Better Know A President III: Thomas Jefferson

12 02 2009


-Elected from Virginia

-Served from 1801-1809

-Only President never to use the power of veto.

-Only President not to be a Christian. Jefferson was a Deist.

-One of the most outspoken people in Colonial America against slavery, even though he owned slaves. He could not release them because he was heavily in debt.

-His vice-president Aaron Burr famously killed former Secretary of the Treasury Alexander Hamilton in a duel. Hamilton basically ridiculed him in public, and Burr could not let this go. Burr challenged him to a duel after Hamilton refused to take back what he had said. Hamilton shot first, but missed. Burr then gave Hamilton a mortal wound and he died the next day. Burr was still vice-president at the time of this duel.

-Jefferson quite literally made his own gospel while in the White House. He took pieces he liked and removed other he did not. He left out any of Jesus’ miracles, his virgin birth, and his divinity/resurrection.

-An avid wine connoisseur

-After Washington was burned by the British in the War of 1812, Jefferson donated his personal collection of books to the government. His books became the foundation for the Library of Congress.

-Jefferson was a man of science. An accomplished architect, he designed the Virginia State Capitol building. He also was influential in archeology, as this field was still very new at the time. He developed many of the techniques that early archeologists used. He also founded the University of Virginia in 1819.

-First US Secretary of State


Toward the end of his life, Thomas Jefferson wrote his own epitaph, and instructed that the inscription contain “not a word more.” Accordingly, his epitaph reads:

“Here was buried Thomas Jefferson, author of the Declaration of American Independence, of the Statute of Virginia for Religious Freedom, and Father of the University of Virginia.”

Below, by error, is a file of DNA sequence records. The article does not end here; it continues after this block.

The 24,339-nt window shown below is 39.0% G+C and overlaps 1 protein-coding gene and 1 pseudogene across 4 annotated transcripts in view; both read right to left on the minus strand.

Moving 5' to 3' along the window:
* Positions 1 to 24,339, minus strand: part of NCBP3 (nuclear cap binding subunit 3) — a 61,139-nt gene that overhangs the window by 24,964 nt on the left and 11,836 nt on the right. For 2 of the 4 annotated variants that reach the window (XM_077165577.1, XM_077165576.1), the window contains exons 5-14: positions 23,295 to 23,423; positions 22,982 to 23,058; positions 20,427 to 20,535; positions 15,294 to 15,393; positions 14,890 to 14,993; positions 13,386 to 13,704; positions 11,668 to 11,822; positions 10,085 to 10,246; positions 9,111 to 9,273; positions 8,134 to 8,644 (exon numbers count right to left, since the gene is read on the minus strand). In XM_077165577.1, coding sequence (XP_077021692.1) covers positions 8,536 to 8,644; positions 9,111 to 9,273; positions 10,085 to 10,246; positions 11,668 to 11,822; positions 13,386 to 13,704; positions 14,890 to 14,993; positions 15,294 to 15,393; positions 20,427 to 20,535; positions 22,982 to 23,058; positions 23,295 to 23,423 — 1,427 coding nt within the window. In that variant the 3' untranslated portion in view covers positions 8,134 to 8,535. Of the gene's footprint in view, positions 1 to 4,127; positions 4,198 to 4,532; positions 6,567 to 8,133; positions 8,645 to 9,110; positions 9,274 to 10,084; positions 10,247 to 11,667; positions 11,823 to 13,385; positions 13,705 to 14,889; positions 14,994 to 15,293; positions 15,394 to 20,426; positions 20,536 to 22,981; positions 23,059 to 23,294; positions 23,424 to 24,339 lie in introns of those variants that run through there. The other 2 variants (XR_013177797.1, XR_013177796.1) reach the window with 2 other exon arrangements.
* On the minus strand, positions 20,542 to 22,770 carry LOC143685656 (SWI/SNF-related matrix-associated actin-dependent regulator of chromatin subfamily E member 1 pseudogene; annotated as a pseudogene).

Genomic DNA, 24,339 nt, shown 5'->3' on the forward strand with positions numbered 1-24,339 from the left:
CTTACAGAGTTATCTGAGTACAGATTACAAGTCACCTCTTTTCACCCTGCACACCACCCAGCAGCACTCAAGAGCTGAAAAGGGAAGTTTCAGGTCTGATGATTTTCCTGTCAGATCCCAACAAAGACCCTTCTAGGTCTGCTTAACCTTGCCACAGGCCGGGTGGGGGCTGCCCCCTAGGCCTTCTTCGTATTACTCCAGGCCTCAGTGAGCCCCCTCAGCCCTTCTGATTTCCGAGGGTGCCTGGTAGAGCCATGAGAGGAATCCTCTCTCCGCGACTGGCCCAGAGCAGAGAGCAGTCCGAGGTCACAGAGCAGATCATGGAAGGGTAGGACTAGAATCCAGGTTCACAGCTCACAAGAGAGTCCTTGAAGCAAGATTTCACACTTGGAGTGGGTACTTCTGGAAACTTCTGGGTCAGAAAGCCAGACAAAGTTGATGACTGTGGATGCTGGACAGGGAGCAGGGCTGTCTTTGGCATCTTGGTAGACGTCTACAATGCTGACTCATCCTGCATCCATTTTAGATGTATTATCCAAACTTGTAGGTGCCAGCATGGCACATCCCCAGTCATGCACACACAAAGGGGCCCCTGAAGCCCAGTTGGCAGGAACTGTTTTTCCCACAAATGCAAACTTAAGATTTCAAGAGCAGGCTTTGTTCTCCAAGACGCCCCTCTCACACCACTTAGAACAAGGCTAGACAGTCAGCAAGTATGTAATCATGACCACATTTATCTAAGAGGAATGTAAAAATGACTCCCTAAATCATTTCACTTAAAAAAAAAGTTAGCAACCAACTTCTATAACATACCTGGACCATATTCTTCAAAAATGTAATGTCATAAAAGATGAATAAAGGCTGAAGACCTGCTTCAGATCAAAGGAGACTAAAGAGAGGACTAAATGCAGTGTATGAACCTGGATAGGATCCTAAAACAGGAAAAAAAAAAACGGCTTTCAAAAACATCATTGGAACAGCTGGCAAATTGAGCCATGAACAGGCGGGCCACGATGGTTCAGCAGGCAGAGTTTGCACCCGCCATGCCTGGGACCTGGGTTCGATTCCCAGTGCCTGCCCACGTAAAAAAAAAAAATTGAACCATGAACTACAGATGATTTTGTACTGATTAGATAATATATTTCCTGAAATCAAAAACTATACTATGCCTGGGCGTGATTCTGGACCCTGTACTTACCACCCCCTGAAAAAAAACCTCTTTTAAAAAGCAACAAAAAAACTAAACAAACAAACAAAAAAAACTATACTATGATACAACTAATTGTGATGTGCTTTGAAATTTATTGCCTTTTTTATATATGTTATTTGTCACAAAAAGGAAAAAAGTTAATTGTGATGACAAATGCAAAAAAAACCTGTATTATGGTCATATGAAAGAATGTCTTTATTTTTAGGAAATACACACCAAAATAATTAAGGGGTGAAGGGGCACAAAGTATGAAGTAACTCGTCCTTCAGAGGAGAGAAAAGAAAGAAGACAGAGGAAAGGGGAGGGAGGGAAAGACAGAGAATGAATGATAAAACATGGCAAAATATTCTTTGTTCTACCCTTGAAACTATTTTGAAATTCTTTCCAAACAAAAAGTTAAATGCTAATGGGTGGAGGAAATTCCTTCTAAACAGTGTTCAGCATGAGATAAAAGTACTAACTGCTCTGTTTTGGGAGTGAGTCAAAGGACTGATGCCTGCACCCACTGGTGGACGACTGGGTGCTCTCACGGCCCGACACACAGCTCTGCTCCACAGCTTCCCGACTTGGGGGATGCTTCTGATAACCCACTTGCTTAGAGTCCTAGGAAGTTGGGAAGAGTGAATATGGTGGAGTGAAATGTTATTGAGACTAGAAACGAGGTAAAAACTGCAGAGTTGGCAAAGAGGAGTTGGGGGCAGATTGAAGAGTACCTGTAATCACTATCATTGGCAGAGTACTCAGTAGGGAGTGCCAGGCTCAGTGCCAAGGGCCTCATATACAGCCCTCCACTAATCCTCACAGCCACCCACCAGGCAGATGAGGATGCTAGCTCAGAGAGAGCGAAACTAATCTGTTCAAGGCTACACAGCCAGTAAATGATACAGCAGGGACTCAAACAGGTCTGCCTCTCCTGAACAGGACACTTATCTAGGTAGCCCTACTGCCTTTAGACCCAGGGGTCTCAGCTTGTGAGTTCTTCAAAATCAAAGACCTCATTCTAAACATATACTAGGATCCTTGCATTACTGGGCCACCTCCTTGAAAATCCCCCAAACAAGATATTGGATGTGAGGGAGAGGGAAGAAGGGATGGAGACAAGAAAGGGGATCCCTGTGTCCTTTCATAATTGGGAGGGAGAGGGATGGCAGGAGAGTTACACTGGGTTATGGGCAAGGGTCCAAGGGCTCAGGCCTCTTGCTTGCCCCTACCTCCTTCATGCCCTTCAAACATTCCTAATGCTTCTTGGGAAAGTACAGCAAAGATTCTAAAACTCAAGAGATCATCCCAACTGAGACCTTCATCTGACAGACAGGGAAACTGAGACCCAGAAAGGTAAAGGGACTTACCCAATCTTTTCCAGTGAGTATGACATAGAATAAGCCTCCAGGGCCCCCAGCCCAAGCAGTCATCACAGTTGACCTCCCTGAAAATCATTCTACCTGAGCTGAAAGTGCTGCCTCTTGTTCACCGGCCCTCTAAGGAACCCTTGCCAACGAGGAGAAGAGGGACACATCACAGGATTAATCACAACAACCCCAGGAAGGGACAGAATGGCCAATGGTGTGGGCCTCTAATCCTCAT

Incredibly, Jefferson chose not to mention that he was also:
Minister to France (1785-1789)
Secretary of State (1789-1793)
Vice President (1797-1806) and
President of the United States (1802-1809)

While serving as America’s vice president, Thomas Jefferson, dressed in soiled working clothes, entered Baltimore’s finest hotel one evening and asked for a room. The proprietor, a certain Mr. Boyden, turned him away. Soon thereafter Boyden, apprised of the identity of his distinguished visitor, promptly dispatched several servants to find him and offer as many rooms as his heart desired. Jefferson, having found a room in another hotel, sent Boyden’s representative away with the following message: “Tell Boyden that I value his good intentions highly, but if he has no room for a dirty farmer, he shall have none for the vice president.”

One morning Thomas Jefferson awoke in a modest Washington rooming house, got dressed, and left to attend his presidential inauguration. Duly sworn in, he returned home – and found “every accustomed seat in the dining room taken. No man present rose to offer the President his seat, until the wife of John Brown, the senator from Kentucky, offered to yield hers at the more desirable end of the table. Jefferson politely declined and, in silent acceptance of democratic principles (first come, first served), the third president of the United States went to his room without eating dinner.

In 1785, Thomas Jefferson, having arrived in France as America’s emissary, paid a visit to the French minister for foreign affairs. “You replace Monsieur Franklin?” the minister asked. “I succeed him,” Jefferson corrected him. “No one can replace him.”

Following Lewis and Clark’s famous expedition to the American Northwest, Thomas Jefferson expressed interest in keeping a live grizzly bear on the White House grounds. Jefferson also had a pet mockingbird that he taught to peck food from his lips and to hop up the stairs after him


A wise and frugal government, which shall leave men free to regulate their own pursuits of industry and improvement, and shall not take from the mouth of labor the bread it has earned – this is the sum of good government.

All tyranny needs to gain a foothold is for people of good conscience to remain silent.

Books constitute capital. A library book lasts as long as a house, for hundreds of years. It is not, then, an article of mere consumption but fairly of capital, and often in the case of professional men, setting out in life, it is their only capital.

Commerce with all nations, alliance with none, should be our motto

Do not bite at the bait of pleasure, till you know there is no hook beneath it.




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